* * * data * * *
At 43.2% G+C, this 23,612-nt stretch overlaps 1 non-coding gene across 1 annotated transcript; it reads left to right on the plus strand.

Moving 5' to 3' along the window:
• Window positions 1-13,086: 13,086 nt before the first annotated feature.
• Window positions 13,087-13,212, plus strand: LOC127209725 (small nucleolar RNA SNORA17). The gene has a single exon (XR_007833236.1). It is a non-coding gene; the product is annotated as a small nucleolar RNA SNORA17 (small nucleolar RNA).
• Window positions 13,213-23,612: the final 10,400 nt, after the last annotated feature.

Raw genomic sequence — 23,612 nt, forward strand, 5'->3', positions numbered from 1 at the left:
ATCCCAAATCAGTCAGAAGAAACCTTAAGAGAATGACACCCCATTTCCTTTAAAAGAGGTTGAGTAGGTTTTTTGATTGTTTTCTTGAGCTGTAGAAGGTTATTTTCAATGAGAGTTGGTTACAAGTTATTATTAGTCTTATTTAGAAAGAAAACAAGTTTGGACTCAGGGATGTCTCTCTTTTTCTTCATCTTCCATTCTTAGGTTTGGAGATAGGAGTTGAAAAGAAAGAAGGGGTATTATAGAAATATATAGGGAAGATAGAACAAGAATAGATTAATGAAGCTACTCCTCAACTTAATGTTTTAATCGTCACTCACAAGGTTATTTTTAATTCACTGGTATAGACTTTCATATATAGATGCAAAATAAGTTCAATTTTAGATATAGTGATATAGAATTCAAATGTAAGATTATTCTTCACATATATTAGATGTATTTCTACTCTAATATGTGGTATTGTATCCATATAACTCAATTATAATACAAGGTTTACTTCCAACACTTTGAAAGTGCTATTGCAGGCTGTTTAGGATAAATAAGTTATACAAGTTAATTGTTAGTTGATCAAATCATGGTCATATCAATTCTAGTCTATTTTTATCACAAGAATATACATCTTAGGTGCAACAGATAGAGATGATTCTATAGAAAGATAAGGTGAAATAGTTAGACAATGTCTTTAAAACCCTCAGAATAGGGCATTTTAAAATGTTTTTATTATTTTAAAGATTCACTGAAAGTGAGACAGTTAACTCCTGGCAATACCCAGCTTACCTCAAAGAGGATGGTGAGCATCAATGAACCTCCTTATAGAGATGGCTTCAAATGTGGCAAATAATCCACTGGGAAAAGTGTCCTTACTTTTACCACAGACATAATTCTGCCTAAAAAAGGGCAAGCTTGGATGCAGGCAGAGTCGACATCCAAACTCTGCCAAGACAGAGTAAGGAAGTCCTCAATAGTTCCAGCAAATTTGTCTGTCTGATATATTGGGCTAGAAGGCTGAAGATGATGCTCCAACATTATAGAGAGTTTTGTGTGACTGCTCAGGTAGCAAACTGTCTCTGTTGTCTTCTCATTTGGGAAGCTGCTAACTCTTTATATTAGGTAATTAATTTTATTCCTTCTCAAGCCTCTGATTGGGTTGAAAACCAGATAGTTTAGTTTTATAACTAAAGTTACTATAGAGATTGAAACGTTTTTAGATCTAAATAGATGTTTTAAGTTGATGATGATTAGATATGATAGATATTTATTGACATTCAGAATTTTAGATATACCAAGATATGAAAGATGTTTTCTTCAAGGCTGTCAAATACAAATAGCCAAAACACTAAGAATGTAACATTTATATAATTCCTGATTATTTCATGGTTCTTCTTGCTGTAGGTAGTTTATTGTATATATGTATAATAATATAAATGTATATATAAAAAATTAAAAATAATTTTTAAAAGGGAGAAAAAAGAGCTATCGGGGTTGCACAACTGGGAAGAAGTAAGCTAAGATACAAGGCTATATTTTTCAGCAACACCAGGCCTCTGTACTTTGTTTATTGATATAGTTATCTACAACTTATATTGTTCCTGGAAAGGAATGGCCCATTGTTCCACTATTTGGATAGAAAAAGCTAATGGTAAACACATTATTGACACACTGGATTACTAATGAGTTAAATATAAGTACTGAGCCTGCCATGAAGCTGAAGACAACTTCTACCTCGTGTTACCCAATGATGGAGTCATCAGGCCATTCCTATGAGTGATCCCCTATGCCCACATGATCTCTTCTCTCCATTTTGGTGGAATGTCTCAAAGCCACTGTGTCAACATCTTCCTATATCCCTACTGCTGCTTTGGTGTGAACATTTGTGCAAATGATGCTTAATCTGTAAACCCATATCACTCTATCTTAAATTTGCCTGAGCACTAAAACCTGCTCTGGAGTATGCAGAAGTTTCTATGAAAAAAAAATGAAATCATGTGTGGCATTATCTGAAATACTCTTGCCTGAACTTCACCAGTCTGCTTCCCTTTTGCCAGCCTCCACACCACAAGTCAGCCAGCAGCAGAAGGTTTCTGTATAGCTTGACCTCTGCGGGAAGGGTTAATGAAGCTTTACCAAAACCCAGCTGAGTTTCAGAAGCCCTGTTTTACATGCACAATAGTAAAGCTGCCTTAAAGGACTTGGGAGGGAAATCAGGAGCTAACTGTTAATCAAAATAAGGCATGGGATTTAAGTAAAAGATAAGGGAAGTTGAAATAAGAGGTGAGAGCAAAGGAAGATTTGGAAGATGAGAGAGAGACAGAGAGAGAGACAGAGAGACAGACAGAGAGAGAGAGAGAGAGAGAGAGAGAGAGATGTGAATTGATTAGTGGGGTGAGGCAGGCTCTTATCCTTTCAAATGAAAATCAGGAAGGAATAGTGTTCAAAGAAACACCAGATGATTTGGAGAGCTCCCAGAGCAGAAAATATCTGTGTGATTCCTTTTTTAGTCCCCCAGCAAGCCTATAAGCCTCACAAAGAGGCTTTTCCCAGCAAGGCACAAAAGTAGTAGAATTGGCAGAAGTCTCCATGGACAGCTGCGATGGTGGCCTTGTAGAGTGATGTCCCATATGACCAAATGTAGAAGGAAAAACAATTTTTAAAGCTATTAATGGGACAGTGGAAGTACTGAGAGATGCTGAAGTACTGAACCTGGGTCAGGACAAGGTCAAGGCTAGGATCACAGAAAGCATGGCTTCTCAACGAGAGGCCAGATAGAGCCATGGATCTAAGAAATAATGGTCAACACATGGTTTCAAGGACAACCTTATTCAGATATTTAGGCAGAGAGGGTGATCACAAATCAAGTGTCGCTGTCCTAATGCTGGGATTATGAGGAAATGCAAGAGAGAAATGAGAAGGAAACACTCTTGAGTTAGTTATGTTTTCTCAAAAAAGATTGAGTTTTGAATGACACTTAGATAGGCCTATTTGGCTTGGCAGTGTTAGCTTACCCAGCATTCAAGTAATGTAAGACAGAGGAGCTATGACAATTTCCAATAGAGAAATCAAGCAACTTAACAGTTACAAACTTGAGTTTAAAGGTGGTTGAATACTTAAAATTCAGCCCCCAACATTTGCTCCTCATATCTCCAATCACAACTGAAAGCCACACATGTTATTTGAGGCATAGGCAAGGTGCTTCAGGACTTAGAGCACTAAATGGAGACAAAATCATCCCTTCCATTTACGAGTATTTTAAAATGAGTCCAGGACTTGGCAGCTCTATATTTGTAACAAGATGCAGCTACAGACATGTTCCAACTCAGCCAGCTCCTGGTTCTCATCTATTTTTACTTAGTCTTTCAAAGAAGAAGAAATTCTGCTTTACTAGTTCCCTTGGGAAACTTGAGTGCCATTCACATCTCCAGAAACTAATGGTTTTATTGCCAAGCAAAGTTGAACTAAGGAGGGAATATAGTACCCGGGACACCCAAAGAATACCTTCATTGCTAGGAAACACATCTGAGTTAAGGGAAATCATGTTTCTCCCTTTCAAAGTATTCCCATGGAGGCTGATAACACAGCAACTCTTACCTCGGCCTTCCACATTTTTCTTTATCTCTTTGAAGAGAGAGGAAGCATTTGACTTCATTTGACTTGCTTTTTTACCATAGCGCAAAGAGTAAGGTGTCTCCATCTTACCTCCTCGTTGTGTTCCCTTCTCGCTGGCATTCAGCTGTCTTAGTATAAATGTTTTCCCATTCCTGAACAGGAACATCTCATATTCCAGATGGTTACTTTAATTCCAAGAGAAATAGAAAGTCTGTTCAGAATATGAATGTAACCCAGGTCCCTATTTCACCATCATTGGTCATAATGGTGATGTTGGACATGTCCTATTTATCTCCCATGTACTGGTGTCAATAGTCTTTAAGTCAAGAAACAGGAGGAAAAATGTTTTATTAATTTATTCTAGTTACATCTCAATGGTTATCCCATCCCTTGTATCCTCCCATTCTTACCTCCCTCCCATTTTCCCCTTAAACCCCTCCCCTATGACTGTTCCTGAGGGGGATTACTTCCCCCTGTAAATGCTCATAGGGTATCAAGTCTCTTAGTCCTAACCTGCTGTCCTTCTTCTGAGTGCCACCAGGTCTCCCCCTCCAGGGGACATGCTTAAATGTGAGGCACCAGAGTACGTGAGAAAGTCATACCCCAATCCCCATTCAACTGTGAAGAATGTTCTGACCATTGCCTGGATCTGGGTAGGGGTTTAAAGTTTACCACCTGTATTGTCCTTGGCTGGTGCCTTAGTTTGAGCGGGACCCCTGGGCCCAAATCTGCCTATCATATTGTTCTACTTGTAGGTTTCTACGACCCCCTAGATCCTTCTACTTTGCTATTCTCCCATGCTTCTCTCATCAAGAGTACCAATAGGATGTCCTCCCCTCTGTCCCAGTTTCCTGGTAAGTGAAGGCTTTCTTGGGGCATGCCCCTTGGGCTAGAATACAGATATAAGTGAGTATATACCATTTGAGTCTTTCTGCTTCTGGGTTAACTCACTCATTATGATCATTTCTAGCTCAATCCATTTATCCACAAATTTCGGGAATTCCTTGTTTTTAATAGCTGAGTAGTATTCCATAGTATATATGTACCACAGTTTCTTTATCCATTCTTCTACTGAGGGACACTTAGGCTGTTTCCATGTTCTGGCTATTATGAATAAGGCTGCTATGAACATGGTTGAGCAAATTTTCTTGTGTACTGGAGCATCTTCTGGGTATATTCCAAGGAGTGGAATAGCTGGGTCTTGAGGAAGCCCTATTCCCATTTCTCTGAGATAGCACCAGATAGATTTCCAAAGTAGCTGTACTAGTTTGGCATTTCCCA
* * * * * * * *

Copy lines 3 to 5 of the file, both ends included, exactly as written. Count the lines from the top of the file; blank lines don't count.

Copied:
• Window positions 1-13,086: 13,086 nt before the first annotated feature.
• Window positions 13,087-13,212, plus strand: LOC127209725 (small nucleolar RNA SNORA17). The gene has a single exon (XR_007833236.1). It is a non-coding gene; the product is annotated as a small nucleolar RNA SNORA17 (small nucleolar RNA).
• Window positions 13,213-23,612: the final 10,400 nt, after the last annotated feature.